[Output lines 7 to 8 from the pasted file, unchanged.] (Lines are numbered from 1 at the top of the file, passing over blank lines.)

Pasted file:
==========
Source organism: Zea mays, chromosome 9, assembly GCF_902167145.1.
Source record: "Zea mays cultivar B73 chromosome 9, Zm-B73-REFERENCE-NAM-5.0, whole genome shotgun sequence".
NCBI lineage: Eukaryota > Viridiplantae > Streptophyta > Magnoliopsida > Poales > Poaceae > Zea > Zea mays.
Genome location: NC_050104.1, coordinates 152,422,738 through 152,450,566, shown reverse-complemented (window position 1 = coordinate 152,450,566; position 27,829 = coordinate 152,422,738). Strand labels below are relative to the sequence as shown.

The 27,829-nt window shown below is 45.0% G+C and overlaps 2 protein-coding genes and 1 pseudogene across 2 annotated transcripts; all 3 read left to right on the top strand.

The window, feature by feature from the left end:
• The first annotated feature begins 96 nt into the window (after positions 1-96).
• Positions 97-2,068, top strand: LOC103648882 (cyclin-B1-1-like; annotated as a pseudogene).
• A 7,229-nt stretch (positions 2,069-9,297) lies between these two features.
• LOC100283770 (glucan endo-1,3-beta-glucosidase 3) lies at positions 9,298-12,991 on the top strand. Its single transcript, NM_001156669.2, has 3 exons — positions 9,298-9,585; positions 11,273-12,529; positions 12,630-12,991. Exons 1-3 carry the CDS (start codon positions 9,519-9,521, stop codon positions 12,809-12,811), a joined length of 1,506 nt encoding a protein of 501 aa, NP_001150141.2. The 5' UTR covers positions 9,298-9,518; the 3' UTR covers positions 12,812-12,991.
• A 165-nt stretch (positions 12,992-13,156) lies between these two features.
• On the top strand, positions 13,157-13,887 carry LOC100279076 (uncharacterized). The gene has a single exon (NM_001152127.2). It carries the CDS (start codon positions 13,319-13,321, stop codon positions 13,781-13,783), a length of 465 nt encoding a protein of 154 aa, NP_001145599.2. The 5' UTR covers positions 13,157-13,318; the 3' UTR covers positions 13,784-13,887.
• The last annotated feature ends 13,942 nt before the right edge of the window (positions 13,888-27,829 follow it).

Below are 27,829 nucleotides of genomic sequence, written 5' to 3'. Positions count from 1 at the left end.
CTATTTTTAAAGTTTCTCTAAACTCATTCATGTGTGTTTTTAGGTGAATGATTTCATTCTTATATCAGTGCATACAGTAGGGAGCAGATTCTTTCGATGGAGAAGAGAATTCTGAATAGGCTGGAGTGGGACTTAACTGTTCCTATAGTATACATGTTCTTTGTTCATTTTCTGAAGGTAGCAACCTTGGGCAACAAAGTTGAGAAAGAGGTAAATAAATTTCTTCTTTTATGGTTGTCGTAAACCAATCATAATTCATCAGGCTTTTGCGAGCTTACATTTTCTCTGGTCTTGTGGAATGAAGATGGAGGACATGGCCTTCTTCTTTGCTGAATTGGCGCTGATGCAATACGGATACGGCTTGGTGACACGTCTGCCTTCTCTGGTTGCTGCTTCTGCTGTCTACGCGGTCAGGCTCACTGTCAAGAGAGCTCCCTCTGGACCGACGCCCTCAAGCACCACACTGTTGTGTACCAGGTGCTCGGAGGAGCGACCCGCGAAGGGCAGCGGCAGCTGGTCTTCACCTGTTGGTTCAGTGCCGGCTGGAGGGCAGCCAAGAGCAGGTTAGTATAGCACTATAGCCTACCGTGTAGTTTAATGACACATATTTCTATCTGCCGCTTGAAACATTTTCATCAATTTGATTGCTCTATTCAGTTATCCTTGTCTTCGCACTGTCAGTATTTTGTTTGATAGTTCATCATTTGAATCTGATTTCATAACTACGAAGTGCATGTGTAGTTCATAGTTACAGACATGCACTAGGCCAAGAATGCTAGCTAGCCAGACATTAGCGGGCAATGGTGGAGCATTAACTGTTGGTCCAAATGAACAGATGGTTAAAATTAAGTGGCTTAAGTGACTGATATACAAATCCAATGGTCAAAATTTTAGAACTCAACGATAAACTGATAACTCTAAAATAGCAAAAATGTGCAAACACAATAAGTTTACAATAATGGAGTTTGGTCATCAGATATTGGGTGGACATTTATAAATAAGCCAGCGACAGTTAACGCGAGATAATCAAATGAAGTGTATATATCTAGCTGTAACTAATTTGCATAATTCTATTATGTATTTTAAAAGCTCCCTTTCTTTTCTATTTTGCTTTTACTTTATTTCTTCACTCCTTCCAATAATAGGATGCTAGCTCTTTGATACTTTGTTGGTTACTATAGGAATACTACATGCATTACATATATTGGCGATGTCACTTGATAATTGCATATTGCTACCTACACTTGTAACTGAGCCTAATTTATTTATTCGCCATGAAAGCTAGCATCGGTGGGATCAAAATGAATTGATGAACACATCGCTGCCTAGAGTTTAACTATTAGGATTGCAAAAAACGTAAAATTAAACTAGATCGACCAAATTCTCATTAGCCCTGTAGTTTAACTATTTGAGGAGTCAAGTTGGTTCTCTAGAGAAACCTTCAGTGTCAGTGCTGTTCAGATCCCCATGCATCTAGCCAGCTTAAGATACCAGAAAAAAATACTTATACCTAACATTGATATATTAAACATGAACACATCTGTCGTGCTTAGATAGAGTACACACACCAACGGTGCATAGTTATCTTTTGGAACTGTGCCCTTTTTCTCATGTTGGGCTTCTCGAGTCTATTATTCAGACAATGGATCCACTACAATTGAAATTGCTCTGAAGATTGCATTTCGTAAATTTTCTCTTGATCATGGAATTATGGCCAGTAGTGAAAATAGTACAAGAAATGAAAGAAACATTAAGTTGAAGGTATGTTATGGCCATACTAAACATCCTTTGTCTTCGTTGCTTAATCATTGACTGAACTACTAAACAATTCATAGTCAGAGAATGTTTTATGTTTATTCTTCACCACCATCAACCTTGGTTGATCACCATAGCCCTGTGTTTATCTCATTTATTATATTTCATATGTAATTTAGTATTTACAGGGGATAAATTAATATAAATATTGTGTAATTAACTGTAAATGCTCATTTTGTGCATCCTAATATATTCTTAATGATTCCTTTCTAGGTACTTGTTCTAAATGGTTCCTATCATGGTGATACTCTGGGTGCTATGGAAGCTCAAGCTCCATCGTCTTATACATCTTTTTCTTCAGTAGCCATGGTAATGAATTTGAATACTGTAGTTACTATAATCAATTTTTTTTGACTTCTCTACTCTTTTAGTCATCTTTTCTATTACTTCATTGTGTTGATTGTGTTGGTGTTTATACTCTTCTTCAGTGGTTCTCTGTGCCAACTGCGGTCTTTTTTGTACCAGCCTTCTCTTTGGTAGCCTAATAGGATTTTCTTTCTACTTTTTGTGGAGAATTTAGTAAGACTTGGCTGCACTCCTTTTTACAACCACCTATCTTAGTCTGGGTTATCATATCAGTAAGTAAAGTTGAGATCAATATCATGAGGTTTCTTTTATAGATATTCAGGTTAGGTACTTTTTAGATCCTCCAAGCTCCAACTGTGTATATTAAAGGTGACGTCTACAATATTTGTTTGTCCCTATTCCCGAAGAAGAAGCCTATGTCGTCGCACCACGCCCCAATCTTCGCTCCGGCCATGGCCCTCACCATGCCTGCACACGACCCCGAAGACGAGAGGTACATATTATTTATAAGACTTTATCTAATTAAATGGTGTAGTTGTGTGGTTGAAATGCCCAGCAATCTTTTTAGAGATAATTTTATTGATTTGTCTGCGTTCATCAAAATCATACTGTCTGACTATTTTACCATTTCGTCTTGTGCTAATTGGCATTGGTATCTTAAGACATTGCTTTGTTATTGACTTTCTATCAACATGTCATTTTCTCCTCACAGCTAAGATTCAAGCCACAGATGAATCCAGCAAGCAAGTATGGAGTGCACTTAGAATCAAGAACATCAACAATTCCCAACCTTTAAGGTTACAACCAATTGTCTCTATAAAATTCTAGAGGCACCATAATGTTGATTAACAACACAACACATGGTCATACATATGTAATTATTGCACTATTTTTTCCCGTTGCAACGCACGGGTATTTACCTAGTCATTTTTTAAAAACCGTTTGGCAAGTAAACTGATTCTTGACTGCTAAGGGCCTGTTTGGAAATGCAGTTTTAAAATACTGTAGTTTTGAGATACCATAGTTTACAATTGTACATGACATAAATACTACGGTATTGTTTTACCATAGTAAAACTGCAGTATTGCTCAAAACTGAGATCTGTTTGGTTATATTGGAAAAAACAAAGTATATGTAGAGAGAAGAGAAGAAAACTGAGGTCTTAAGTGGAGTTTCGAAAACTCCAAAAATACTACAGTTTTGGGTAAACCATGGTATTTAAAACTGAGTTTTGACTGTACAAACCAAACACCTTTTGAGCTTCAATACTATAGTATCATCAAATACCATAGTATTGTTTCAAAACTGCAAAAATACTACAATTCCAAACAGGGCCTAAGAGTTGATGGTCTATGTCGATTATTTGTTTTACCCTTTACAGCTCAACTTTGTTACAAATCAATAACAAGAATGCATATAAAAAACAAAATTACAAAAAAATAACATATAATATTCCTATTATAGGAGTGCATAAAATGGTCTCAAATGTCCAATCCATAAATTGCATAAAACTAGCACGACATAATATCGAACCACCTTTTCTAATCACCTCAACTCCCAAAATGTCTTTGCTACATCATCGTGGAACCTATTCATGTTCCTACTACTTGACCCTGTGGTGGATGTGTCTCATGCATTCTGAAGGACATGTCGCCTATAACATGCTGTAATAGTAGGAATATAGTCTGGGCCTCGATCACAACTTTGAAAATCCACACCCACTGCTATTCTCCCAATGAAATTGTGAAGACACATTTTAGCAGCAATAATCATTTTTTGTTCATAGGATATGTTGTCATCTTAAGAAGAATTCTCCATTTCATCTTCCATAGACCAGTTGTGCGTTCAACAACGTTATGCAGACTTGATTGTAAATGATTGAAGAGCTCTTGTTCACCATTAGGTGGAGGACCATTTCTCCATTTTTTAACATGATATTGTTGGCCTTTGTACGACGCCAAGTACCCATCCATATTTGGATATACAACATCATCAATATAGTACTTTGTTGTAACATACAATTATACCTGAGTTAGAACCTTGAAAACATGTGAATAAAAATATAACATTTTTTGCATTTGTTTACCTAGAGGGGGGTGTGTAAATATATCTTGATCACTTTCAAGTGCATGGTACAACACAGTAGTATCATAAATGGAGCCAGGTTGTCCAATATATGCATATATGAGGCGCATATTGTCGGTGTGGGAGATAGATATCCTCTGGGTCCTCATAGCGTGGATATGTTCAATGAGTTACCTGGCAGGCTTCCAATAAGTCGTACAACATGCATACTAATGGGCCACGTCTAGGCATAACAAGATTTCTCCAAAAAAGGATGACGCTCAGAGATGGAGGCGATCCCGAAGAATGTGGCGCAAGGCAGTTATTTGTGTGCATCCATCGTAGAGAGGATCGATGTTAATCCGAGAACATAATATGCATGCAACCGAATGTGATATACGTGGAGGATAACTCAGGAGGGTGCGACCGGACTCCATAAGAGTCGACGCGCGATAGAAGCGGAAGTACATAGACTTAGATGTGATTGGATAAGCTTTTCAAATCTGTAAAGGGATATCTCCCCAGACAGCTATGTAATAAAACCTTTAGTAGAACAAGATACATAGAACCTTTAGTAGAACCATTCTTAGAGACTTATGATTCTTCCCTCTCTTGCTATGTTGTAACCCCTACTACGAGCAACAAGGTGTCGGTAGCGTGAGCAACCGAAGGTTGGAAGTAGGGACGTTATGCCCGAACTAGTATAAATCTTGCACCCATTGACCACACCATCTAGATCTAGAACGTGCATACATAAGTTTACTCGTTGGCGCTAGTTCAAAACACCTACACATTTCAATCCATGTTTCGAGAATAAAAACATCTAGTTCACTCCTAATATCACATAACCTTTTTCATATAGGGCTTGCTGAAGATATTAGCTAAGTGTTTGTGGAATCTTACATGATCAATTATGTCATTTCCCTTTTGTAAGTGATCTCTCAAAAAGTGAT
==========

• The first annotated feature begins 96 nt into the window (after positions 1-96).
• Positions 97-2,068, top strand: LOC103648882 (cyclin-B1-1-like; annotated as a pseudogene).